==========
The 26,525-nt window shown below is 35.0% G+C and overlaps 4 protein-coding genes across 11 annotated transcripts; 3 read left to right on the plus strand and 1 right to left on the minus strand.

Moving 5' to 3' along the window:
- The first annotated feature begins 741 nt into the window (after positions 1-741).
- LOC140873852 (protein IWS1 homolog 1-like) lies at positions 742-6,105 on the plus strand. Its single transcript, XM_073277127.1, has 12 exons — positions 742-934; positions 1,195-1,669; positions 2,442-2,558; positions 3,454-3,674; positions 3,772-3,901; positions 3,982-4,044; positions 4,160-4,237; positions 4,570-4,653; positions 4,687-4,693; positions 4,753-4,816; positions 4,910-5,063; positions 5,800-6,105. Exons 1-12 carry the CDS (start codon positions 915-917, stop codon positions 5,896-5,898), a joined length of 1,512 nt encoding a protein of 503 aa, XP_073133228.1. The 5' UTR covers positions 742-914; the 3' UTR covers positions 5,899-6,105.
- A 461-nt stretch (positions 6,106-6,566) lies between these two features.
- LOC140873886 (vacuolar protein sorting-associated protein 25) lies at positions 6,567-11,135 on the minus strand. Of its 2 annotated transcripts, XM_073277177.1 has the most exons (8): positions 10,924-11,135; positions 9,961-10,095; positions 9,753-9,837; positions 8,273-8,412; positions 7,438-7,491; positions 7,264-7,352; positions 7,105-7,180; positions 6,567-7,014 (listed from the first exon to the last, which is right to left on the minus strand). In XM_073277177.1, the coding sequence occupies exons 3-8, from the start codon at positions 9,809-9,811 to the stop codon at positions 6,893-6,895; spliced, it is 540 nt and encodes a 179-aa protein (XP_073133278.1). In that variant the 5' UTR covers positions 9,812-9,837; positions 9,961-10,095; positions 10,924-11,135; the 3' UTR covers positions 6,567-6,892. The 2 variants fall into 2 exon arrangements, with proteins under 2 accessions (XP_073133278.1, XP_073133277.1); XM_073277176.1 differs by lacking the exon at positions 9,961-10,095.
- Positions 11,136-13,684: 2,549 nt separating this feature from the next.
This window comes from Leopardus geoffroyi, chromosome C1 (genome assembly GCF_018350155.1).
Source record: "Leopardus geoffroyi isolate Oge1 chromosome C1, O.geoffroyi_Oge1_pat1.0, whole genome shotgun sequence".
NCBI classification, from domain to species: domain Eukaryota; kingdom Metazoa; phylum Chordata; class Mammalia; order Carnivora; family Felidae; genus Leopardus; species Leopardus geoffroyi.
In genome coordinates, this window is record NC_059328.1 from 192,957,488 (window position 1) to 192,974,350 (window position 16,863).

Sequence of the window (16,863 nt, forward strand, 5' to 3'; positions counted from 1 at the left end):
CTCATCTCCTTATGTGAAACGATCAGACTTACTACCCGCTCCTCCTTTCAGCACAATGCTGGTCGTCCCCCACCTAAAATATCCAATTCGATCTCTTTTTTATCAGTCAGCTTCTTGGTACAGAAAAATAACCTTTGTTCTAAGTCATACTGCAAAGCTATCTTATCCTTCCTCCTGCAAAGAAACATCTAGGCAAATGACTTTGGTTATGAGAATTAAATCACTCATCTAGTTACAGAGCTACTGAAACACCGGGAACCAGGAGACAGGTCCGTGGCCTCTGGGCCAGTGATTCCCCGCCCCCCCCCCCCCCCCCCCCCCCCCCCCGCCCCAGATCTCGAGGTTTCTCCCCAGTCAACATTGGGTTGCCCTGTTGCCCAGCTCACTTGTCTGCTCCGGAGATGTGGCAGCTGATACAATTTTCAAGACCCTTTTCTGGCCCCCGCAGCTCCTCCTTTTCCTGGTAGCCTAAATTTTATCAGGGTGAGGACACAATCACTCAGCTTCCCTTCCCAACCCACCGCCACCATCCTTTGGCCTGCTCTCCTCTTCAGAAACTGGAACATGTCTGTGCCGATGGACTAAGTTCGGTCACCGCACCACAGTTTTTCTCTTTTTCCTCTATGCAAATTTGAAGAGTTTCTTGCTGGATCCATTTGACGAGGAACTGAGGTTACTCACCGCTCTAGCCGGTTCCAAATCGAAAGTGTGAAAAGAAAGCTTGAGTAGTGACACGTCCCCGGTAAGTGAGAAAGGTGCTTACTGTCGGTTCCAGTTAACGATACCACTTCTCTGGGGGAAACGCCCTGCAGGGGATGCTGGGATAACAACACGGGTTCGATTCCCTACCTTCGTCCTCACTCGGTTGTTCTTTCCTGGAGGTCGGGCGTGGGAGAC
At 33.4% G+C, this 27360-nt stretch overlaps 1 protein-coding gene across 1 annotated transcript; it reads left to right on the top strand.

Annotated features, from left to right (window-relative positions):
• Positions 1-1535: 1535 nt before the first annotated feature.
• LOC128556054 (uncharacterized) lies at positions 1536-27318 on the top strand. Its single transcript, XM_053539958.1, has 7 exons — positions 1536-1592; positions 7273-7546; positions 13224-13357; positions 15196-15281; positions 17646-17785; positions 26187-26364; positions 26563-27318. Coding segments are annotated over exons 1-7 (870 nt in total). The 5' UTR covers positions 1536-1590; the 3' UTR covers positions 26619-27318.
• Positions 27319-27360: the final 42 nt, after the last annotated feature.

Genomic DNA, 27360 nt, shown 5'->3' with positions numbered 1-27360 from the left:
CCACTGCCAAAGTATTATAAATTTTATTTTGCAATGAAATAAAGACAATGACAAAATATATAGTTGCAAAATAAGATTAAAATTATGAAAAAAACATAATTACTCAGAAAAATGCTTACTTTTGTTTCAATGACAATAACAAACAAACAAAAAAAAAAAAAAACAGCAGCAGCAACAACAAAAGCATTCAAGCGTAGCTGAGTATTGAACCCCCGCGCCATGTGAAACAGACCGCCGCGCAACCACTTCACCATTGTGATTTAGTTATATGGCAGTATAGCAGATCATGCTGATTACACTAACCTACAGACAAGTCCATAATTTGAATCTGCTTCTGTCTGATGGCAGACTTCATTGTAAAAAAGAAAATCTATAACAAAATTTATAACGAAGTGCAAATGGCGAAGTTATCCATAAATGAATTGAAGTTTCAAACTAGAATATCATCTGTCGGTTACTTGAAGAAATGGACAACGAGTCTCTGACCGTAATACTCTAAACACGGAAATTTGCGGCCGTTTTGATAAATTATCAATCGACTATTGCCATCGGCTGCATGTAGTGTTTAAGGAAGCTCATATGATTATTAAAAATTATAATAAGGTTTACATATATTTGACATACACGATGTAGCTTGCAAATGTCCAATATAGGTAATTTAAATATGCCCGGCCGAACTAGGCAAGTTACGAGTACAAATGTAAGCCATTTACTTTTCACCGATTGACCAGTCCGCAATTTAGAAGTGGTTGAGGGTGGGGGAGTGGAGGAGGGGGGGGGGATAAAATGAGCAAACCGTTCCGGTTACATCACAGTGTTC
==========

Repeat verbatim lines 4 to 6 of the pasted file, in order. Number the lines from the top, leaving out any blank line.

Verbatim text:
- LOC140873852 (protein IWS1 homolog 1-like) lies at positions 742-6,105 on the plus strand. Its single transcript, XM_073277127.1, has 12 exons — positions 742-934; positions 1,195-1,669; positions 2,442-2,558; positions 3,454-3,674; positions 3,772-3,901; positions 3,982-4,044; positions 4,160-4,237; positions 4,570-4,653; positions 4,687-4,693; positions 4,753-4,816; positions 4,910-5,063; positions 5,800-6,105. Exons 1-12 carry the CDS (start codon positions 915-917, stop codon positions 5,896-5,898), a joined length of 1,512 nt encoding a protein of 503 aa, XP_073133228.1. The 5' UTR covers positions 742-914; the 3' UTR covers positions 5,899-6,105.
- A 461-nt stretch (positions 6,106-6,566) lies between these two features.
- LOC140873886 (vacuolar protein sorting-associated protein 25) lies at positions 6,567-11,135 on the minus strand. Of its 2 annotated transcripts, XM_073277177.1 has the most exons (8): positions 10,924-11,135; positions 9,961-10,095; positions 9,753-9,837; positions 8,273-8,412; positions 7,438-7,491; positions 7,264-7,352; positions 7,105-7,180; positions 6,567-7,014 (listed from the first exon to the last, which is right to left on the minus strand). In XM_073277177.1, the coding sequence occupies exons 3-8, from the start codon at positions 9,809-9,811 to the stop codon at positions 6,893-6,895; spliced, it is 540 nt and encodes a 179-aa protein (XP_073133278.1). In that variant the 5' UTR covers positions 9,812-9,837; positions 9,961-10,095; positions 10,924-11,135; the 3' UTR covers positions 6,567-6,892. The 2 variants fall into 2 exon arrangements, with proteins under 2 accessions (XP_073133278.1, XP_073133277.1); XM_073277176.1 differs by lacking the exon at positions 9,961-10,095.